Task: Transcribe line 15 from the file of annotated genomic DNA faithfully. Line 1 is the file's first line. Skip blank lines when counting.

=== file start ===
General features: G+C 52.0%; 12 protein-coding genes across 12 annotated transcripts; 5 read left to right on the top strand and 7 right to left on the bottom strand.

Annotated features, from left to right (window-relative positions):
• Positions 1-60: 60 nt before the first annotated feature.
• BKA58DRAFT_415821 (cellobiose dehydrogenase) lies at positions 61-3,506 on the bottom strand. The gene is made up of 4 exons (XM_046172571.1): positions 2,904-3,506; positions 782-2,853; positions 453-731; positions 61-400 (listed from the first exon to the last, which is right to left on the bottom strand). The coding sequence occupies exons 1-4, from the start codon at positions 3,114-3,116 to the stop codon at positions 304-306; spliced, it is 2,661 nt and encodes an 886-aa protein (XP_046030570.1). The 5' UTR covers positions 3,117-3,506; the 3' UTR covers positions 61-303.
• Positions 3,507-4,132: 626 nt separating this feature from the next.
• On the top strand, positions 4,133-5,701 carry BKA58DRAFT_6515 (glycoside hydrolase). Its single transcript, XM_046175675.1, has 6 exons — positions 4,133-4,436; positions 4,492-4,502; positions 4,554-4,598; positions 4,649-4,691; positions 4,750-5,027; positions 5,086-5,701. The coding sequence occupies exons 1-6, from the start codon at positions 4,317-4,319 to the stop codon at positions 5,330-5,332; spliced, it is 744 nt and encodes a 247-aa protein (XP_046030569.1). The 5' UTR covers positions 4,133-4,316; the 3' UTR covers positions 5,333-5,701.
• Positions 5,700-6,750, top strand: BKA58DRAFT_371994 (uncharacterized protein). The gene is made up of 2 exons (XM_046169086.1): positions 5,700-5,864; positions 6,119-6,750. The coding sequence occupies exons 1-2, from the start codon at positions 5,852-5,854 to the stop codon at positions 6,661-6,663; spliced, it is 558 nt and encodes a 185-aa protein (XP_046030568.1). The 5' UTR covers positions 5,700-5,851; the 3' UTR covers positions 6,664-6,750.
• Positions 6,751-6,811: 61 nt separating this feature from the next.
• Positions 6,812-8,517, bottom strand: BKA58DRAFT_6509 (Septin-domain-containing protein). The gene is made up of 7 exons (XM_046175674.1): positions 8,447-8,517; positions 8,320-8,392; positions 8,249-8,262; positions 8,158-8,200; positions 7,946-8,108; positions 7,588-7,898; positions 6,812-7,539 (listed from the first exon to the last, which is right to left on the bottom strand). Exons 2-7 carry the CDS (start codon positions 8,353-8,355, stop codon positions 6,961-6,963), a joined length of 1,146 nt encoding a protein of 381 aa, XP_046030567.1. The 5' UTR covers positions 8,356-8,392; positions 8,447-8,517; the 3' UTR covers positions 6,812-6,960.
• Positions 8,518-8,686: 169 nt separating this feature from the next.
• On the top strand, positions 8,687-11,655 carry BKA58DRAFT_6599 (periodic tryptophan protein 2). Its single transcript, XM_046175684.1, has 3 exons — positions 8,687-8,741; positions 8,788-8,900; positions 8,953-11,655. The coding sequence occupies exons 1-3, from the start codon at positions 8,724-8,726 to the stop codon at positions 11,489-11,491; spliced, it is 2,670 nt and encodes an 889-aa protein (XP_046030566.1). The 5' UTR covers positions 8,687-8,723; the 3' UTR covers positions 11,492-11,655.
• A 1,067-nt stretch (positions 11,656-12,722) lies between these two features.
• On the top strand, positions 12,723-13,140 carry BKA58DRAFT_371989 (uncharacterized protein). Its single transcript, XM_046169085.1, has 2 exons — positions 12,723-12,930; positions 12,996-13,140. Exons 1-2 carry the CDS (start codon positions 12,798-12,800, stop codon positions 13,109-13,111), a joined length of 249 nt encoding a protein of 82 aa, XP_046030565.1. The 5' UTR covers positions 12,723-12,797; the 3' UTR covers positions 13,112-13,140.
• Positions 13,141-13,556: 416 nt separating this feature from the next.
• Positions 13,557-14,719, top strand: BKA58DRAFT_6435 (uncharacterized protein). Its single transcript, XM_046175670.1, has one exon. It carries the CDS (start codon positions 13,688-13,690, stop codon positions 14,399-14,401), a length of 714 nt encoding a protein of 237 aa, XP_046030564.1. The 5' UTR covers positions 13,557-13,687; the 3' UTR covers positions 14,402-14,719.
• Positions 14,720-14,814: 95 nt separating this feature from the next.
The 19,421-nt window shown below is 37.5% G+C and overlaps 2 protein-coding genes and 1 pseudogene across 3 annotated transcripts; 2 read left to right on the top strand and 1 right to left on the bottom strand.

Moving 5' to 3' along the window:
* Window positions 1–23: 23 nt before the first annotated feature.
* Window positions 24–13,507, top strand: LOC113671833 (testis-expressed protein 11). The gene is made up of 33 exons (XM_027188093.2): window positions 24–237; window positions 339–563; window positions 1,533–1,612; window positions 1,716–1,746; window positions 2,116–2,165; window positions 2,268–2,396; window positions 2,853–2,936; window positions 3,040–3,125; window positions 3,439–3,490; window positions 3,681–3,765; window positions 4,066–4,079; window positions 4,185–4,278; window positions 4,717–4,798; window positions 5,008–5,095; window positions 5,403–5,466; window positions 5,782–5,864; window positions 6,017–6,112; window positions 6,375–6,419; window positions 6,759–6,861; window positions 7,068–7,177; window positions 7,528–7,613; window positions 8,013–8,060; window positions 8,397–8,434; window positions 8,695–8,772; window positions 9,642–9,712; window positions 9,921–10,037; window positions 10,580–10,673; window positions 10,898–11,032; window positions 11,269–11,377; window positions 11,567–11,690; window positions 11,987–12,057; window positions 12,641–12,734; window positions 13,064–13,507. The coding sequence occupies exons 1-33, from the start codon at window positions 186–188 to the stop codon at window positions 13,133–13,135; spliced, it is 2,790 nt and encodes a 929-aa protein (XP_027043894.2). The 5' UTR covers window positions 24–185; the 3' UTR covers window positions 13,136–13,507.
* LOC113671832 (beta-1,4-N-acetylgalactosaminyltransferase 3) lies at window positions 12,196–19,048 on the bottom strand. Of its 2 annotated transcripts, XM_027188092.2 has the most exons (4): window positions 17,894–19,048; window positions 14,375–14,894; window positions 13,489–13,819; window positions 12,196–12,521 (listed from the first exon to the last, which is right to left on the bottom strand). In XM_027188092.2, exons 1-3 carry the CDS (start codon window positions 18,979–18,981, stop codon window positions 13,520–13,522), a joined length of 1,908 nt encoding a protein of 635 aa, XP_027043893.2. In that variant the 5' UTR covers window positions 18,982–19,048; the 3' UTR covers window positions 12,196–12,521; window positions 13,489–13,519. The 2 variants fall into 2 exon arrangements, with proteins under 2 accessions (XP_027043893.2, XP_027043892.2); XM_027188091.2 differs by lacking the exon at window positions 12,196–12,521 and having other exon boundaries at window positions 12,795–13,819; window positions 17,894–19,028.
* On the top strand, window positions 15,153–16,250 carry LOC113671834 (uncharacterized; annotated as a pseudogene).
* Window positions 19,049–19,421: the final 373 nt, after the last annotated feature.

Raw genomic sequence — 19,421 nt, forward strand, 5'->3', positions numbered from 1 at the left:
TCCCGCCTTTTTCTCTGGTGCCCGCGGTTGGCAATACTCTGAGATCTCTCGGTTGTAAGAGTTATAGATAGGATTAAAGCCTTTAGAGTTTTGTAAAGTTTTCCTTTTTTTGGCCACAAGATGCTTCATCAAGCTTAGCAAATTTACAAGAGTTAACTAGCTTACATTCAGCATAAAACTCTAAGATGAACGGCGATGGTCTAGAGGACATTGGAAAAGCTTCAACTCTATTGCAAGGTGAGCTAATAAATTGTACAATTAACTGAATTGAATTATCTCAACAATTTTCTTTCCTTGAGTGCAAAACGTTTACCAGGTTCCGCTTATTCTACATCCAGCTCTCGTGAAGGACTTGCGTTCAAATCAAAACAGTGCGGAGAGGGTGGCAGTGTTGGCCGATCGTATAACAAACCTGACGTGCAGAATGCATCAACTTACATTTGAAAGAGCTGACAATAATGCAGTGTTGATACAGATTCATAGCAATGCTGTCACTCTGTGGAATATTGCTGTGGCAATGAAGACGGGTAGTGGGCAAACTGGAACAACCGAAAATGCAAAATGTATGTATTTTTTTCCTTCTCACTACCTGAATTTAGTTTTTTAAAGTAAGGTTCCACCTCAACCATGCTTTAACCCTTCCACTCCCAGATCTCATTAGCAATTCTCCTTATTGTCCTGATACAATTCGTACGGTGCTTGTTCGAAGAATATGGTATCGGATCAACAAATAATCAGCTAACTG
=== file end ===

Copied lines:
• Positions 13,557-14,719, top strand: BKA58DRAFT_6435 (uncharacterized protein). Its single transcript, XM_046175670.1, has one exon. It carries the CDS (start codon positions 13,688-13,690, stop codon positions 14,399-14,401), a length of 714 nt encoding a protein of 237 aa, XP_046030564.1. The 5' UTR covers positions 13,557-13,687; the 3' UTR covers positions 14,402-14,719.